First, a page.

The word “Christmas” is problematic for some. This English word comes from “Cristes Maesse,” a phrase that meant “Christ’s Mass.” As is the case so often, we use terms that originated in another language and even another religion. The “mass,” of course, is the Roman Catholic continuing sacrifice of Christ. If you check the internet, you will find some who are gravely concerned should we ever say, Merry Christmas, for the phrase would be understood as “May the death of Christ be joyful.” They may complain that Santa, who proclaims, “Ho, Ho, Ho, Merry Death of Christ,” is actually a symbol for Satan who rejoiced at Christ’s death.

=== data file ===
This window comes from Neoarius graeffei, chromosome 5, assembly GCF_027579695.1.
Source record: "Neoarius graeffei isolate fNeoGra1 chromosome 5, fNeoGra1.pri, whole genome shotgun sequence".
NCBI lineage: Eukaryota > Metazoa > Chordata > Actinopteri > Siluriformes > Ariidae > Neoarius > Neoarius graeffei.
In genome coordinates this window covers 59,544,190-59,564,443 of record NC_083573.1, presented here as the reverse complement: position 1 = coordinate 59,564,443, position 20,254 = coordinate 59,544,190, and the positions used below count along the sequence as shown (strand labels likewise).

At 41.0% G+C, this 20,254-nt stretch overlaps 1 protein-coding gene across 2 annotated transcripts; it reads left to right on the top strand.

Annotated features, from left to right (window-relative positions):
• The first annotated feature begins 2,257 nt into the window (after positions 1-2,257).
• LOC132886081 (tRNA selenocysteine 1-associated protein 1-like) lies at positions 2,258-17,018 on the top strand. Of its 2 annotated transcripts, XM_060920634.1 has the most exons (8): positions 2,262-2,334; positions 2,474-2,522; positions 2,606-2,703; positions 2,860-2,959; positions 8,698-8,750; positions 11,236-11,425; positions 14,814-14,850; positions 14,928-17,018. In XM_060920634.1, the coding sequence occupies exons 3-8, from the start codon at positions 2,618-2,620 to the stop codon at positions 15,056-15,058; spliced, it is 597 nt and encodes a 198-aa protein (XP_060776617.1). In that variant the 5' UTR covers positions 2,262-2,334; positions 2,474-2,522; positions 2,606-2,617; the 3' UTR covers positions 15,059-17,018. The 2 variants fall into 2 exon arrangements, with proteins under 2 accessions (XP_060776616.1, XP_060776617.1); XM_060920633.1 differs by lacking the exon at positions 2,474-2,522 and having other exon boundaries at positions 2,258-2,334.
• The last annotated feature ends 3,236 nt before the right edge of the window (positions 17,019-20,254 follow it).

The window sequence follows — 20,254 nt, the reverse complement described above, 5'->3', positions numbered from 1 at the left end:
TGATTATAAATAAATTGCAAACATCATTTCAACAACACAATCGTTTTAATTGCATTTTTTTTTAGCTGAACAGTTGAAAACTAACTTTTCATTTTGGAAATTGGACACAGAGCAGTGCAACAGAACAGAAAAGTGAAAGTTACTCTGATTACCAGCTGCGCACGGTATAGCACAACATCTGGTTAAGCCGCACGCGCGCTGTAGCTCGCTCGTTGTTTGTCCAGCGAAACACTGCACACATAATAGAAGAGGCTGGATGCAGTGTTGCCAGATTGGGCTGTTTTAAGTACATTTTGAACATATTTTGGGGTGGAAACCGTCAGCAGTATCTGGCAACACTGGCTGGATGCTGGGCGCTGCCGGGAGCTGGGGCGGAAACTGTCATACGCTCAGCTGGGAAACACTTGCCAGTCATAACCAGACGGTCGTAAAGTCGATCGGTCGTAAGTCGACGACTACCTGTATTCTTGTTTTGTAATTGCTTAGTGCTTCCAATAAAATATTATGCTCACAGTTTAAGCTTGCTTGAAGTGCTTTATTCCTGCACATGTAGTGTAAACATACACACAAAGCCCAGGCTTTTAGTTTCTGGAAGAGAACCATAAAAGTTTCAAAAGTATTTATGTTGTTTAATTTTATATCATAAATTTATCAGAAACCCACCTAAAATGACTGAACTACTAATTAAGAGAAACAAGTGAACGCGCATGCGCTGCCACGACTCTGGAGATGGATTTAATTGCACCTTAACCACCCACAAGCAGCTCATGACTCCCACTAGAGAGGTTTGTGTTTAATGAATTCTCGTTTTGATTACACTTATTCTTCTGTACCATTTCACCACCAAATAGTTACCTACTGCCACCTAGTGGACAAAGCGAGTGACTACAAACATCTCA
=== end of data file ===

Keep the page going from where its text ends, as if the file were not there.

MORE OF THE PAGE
While there may be etymological truth to this, the meaning of a word is not necessarily found in its etymology. Our word “enthusiastic” comes from “en” and “theos” and, therefore, has the idea, etymologically, of being in God. I live in Green Bay Packer country, and I can attest that the vast majority of the enthusiastic fans are not “in God.”
If you look up “Christmas” today in a typical dictionary, it will say nothing about a mass. It will declare that “Christmas” is the celebration of the birth of Christ. When you tell the typical person on the street, Merry Christmas, they will accept it as a declaration of joy at the birth of Jesus.
May I suggest, however, that there is some truth in this etymological background? We do celebrate the death of Christ. We understand that he was born for the purpose of dying. We do rejoice in his death, for had he not died, we could not obtain salvation. The public ministry of Jesus began with these words from John the Baptist: “Behold the Lamb of God!”
The next time you tell someone, Merry Christmas, look for an opportunity to tell them the other side of Christmas.